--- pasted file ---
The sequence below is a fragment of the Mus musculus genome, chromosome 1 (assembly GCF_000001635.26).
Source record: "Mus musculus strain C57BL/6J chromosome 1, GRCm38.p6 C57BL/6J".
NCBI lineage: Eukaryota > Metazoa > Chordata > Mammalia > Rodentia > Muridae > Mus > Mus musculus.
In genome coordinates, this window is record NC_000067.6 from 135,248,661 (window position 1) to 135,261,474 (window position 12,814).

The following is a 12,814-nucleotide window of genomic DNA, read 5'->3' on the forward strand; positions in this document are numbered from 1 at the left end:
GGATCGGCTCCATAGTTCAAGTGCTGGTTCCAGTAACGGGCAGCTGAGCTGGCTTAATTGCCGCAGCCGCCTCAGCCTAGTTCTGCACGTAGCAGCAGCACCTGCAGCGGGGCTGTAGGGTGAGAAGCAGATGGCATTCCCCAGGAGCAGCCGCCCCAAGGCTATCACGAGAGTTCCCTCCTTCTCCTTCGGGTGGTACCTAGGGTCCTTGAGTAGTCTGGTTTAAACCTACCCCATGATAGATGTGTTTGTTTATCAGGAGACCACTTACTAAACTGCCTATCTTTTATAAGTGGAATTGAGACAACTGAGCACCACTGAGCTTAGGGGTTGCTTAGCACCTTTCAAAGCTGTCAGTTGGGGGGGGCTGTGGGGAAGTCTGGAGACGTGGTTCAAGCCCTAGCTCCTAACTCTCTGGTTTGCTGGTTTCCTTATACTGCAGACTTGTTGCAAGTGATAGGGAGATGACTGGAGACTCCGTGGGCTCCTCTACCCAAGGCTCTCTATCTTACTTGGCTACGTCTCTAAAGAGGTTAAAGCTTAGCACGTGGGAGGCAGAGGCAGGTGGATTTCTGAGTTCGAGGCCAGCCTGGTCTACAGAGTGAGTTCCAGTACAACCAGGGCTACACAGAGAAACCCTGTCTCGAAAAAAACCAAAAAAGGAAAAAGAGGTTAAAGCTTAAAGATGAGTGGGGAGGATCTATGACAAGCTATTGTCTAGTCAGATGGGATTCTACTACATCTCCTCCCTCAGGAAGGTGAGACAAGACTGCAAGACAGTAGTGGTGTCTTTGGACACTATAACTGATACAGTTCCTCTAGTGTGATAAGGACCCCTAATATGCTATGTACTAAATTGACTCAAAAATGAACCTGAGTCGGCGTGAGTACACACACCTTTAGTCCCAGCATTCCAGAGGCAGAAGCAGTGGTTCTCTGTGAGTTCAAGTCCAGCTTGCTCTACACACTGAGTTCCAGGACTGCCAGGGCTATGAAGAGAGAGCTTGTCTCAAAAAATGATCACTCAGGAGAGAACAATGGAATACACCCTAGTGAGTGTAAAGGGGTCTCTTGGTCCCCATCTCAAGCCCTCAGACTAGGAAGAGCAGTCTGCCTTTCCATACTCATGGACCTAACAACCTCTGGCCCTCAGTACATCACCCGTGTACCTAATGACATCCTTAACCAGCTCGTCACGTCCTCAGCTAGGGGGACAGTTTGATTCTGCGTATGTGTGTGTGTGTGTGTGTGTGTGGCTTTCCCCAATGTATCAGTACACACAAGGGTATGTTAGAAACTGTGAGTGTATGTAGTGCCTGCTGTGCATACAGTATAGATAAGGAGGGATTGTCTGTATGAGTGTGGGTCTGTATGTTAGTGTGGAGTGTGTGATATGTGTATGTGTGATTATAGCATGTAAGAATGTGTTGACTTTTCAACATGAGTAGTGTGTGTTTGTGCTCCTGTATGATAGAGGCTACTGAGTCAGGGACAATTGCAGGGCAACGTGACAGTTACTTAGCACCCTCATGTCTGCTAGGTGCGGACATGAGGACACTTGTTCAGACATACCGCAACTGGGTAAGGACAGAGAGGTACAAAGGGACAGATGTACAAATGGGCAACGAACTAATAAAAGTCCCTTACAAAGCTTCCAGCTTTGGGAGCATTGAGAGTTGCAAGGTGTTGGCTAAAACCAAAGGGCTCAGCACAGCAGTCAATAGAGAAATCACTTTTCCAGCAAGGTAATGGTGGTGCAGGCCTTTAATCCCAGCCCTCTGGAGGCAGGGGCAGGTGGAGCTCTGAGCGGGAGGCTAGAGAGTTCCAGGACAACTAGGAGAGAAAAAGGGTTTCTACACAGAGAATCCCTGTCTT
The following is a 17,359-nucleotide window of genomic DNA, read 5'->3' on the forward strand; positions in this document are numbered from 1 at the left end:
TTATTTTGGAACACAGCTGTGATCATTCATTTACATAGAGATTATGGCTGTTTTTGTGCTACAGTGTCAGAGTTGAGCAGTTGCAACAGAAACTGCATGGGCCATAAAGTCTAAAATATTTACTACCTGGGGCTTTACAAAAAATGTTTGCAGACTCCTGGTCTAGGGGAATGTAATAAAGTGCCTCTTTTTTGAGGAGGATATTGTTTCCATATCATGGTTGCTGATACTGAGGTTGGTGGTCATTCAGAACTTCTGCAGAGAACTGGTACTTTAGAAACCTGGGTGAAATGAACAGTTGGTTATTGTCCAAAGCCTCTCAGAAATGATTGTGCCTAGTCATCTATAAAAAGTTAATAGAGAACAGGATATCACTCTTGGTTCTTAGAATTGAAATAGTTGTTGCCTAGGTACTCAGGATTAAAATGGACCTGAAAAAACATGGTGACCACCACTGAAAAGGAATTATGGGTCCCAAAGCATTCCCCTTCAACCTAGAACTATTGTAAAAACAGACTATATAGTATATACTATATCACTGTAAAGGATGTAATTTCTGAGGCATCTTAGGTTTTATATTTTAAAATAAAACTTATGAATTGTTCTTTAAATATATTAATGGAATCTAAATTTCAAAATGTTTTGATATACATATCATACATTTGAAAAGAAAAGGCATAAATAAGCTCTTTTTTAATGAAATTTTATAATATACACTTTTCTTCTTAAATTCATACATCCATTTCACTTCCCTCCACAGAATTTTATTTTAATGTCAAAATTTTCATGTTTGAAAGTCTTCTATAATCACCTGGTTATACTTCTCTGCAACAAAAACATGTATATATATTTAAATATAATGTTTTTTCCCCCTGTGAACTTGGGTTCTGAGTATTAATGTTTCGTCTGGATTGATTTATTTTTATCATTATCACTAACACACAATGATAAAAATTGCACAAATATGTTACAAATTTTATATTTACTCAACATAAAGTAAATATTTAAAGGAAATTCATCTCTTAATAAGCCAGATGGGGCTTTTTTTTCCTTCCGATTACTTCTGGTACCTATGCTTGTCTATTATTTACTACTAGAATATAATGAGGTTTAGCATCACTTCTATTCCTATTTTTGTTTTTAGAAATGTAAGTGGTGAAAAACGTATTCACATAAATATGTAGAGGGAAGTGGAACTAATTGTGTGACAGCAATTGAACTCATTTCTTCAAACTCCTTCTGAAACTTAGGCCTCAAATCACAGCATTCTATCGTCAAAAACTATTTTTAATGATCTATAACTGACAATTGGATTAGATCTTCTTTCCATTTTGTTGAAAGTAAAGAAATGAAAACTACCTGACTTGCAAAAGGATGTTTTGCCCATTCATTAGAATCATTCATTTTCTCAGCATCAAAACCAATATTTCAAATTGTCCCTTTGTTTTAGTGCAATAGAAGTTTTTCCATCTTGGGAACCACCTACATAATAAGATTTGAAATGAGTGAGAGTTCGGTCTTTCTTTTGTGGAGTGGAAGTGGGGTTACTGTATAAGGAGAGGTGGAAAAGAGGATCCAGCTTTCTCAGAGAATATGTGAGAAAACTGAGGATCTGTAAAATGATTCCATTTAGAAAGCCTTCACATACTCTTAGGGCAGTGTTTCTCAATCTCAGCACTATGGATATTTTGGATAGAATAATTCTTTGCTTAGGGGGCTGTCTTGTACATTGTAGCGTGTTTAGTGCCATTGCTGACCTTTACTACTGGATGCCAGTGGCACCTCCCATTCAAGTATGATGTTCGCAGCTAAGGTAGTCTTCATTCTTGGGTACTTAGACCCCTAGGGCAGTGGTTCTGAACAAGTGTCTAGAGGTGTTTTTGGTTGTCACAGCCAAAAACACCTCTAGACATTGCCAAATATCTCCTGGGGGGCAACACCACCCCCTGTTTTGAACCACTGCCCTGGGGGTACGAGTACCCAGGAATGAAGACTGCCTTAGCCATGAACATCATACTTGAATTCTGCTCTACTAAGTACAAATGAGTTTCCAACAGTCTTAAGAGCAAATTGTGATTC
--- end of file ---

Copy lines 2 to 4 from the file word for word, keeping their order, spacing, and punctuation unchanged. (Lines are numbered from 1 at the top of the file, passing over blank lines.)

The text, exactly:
Source record: "Mus musculus strain C57BL/6J chromosome 1, GRCm38.p6 C57BL/6J".
NCBI lineage: Eukaryota > Metazoa > Chordata > Mammalia > Rodentia > Muridae > Mus > Mus musculus.
In genome coordinates, this window is record NC_000067.6 from 135,248,661 (window position 1) to 135,261,474 (window position 12,814).